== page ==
'Sex Education at Boots' by John Lancaster
Updated: Nov 17
So it’s the old hydraulics then? said the pharmacist
blowing my anonymity to prescription queuers
reducing an intended whisper to a croak:
This Viagra: does it work?
Every time, sir. Never fails.
I believe you can get it over the counter?
Only if I take two, sir. He smiled
and to a choir of titterers and a woman mumbling
it disgusting in a man my age, I coloured up,
fled ashamed as if escaping again from youth club
laughter when they twigged that I knew nothing
of pulling or going all the way or muff diving
or getting slacked off or trying it on or full sex or
a good feel in the field with experienced Phoebe –
who wouldn’t let me near her with a cattle-prod. Me,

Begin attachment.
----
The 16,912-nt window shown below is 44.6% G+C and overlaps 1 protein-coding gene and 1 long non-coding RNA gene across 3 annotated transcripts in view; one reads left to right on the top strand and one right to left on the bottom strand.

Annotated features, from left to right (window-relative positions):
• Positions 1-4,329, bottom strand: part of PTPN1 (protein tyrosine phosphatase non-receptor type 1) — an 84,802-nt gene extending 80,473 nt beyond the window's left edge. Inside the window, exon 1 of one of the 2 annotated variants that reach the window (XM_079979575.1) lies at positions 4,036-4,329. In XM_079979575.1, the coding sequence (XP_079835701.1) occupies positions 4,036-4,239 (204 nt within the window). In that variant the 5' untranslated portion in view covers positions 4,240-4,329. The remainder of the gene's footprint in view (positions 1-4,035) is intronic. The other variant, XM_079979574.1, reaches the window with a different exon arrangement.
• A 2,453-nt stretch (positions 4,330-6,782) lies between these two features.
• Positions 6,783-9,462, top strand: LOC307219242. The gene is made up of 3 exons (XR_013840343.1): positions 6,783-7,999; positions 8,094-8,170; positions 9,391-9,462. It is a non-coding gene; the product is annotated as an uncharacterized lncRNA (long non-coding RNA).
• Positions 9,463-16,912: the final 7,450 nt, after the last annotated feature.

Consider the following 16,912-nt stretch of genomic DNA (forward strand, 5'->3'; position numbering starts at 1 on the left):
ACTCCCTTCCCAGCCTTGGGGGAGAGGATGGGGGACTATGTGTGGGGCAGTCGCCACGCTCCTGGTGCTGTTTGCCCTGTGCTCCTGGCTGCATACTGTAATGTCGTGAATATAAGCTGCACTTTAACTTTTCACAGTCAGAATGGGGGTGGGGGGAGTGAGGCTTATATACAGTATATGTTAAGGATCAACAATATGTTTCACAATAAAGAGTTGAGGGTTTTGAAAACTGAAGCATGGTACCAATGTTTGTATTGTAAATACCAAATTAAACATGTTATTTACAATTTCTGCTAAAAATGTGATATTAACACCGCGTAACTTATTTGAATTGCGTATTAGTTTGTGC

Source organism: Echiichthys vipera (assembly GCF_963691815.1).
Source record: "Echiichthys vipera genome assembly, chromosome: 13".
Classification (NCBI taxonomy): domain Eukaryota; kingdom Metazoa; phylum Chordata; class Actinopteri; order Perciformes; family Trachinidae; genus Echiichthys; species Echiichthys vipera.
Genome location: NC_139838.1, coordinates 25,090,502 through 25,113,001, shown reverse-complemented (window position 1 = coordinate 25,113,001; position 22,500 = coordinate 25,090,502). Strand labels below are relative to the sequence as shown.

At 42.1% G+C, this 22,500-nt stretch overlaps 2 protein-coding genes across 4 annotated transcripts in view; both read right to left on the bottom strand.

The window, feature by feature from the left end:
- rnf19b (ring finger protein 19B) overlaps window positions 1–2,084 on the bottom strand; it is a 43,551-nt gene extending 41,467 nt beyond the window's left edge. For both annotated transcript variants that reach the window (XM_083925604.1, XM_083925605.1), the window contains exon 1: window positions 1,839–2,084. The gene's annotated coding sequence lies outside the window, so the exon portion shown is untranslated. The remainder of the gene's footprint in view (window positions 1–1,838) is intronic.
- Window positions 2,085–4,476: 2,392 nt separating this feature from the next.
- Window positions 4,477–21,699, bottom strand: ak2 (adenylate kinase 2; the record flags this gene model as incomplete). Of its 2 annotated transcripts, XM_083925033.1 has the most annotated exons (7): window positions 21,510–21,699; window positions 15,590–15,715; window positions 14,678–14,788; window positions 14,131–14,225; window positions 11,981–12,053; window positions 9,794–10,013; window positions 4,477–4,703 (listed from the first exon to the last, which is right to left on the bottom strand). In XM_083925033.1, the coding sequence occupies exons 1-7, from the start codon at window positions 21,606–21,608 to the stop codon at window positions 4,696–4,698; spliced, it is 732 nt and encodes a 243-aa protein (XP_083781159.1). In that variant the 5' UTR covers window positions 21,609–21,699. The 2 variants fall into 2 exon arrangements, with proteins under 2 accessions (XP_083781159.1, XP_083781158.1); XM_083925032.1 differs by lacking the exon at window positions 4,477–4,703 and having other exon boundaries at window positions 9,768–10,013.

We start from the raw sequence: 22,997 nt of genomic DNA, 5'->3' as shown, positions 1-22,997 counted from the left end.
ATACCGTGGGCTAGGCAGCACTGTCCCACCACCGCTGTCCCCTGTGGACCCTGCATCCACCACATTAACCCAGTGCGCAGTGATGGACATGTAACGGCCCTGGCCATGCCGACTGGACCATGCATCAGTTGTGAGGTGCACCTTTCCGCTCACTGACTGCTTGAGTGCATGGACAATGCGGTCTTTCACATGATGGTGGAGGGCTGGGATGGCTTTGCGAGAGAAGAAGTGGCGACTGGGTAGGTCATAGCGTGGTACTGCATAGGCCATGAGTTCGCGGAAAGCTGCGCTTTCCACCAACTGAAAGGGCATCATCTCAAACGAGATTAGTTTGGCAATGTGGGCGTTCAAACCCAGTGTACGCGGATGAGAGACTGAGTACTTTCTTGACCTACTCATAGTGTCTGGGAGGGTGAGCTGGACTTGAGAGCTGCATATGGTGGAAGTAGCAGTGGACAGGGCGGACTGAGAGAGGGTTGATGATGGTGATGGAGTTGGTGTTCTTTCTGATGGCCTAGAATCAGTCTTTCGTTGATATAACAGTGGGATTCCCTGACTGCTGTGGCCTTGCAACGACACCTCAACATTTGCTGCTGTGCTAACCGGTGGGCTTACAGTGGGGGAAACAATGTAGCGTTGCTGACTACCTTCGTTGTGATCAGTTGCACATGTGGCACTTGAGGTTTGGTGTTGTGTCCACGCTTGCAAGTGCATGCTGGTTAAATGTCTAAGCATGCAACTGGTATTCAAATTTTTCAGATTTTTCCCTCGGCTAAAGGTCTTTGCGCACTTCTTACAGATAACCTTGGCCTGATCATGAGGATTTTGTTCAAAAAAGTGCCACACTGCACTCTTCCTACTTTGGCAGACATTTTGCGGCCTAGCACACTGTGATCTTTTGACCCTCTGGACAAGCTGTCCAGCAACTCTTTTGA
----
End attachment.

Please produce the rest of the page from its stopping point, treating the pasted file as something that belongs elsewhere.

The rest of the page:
still trapped, stumbling through their maze of codes,
zig-zagging to another exit past Fetherlites and lubes
racked like those phobias I dream of curing. I mean,
what is ‘full sex’? Will I get stroking of hair and hands
and a back that quivers at my touch as I tuck in the label
of a blue summer dress like novels imagine? And
a cupped tummy rising and falling faster and faster
with a weight pressing down till it must explode?
Will there be a window spilling sun on a downy neck?
Will I not feel shame at undressing in that light?
All rights. John Lancaster.
John Lancaster has been a runner-up in the National Poetry Competition and is author of five poetry collections including The Barman (Smith/Doorstop) and Potters: A Division Of Labour which won the inaugural Arnold Bennett Book Prize in 2017. He is a jazz trombonist and lives in Totnes, Devon.